ALBANY, N.Y. - The replacement for the State Police superintendent who retired amid the scandal enveloping Governor David Paterson announced his own retirement yesterday, after just a week in the top job.
Acting Superintendent Pedro Perez said he was stepping down after 28 years in the State Police, following former superintendent Harry Corbitt out the door.
Perez automatically succeeded Corbitt under the agency’s strict rules of succession by rank, but Paterson chose Field Commander John Melville, who the governor felt would be best for the morale of the department, according to a Paterson administration official who spoke on the condition of anonymity because the official was not authorized to speak publicly for Paterson.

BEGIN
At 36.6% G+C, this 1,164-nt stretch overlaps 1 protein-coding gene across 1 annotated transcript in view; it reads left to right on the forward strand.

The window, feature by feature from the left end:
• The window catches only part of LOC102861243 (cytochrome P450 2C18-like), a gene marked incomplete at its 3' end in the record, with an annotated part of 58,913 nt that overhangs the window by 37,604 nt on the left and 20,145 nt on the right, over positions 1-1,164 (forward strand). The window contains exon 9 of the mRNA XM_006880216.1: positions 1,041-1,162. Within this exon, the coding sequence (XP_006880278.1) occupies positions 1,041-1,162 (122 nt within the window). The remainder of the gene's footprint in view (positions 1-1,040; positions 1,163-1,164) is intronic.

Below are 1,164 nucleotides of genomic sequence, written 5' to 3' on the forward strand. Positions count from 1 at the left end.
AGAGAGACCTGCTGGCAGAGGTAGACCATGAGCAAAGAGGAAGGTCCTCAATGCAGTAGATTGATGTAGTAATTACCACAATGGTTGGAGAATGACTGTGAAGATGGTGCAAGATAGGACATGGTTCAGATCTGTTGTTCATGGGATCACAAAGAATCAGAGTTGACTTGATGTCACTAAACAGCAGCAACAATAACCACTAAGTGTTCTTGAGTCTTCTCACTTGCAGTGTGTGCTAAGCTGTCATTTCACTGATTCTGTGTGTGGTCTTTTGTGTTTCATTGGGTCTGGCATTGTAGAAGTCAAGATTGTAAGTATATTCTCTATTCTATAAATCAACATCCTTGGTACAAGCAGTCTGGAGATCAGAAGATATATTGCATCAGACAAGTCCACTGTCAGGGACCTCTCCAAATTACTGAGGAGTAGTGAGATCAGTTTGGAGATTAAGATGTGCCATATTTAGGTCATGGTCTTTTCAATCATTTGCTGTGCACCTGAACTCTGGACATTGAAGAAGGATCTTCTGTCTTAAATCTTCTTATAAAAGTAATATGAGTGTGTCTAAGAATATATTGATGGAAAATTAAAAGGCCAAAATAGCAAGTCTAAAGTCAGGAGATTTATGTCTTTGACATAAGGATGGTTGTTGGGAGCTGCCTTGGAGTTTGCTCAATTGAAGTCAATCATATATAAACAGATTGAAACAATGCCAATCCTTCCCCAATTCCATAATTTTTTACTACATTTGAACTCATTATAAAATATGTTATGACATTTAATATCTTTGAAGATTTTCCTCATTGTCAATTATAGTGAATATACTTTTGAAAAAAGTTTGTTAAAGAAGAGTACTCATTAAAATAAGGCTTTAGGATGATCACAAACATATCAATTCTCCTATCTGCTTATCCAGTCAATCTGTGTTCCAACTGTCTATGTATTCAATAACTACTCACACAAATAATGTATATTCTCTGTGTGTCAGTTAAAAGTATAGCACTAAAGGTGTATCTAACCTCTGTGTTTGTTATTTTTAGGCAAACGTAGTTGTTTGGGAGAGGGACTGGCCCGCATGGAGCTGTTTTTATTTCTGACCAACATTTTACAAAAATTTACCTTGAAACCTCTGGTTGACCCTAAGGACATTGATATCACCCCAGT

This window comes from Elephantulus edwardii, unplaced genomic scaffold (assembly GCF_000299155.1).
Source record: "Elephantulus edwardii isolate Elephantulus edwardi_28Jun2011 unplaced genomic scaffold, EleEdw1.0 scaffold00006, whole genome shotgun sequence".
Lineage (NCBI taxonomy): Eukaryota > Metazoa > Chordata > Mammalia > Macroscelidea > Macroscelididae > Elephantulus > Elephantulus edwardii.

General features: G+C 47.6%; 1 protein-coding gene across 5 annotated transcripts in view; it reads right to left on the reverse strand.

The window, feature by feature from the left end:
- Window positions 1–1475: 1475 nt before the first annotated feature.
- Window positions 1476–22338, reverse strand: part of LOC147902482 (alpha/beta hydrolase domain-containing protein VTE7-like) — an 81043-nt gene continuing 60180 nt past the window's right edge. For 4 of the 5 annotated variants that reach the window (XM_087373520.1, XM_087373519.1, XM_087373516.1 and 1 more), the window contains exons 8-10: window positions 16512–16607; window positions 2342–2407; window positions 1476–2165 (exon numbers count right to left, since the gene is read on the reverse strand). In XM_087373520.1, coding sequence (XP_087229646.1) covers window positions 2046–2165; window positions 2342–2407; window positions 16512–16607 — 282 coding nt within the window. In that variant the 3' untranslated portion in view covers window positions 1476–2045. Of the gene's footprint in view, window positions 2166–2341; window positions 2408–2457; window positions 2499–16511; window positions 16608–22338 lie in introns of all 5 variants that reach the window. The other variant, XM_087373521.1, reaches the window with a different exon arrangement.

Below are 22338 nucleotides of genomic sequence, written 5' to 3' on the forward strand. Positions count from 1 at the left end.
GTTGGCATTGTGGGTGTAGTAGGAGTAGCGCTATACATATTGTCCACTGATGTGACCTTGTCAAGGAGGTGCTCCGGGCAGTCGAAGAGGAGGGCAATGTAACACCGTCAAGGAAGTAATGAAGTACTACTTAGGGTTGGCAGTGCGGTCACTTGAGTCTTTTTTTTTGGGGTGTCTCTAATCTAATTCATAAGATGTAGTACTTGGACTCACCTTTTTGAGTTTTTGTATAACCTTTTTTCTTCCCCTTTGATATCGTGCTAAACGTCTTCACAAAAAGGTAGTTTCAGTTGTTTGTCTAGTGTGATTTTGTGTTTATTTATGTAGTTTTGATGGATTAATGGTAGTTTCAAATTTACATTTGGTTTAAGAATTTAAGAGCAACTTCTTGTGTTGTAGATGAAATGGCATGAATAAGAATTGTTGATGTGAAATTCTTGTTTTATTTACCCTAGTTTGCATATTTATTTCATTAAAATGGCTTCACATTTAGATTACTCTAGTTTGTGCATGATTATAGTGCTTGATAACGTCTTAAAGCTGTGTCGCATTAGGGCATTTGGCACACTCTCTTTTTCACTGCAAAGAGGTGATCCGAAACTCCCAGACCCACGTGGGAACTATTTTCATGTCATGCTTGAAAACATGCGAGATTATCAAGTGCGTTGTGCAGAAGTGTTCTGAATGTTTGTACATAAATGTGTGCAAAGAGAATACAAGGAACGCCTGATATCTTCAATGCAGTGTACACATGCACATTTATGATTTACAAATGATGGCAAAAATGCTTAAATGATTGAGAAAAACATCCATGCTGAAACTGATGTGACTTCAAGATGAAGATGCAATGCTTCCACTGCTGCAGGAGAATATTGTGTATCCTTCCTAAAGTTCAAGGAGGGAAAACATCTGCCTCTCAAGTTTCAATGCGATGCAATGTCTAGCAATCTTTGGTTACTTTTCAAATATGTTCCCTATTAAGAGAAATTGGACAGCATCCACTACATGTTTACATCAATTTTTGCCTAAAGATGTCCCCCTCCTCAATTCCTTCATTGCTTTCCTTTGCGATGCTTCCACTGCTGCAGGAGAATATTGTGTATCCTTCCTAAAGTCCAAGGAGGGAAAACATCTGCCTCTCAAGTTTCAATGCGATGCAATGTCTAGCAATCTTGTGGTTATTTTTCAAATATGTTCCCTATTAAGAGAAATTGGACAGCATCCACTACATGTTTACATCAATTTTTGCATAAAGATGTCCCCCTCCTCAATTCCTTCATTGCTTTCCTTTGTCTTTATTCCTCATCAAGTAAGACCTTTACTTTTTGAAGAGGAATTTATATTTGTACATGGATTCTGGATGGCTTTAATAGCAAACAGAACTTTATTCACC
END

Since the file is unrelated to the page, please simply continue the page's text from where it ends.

The decision was not intended to demean Perez or his solid career, but Paterson favored Melville as the best one to restore leadership to the department and confidence to the public.
In his resignation letter, Perez said his departure was “not premised on the current investigation by the attorney general,’’ who is looking into whether troopers from Paterson’s security detail and the governor made improper contact with a woman who had accused a Paterson aide of abuse.
“My decisions over time, combined with the indication that you are seeking a new superintendent and the labor unions’ perception of my ability to lead the agency, have led me to the conclusion that continuing in my position as acting superintendent may be an obstacle to progress of the New York State Police, an agency I love,’’ Perez wrote to the governor.
Thomas Mungeer - president of the union that represents uniformed troopers, including those in the governor’s security detail - had said they needed fresh leadership. Perez was Corbitt’s handpicked number two, also responsible for trooper discipline, which caused some union issues, he said.
Melville will take over as acting superintendent tomorrow, the agency said.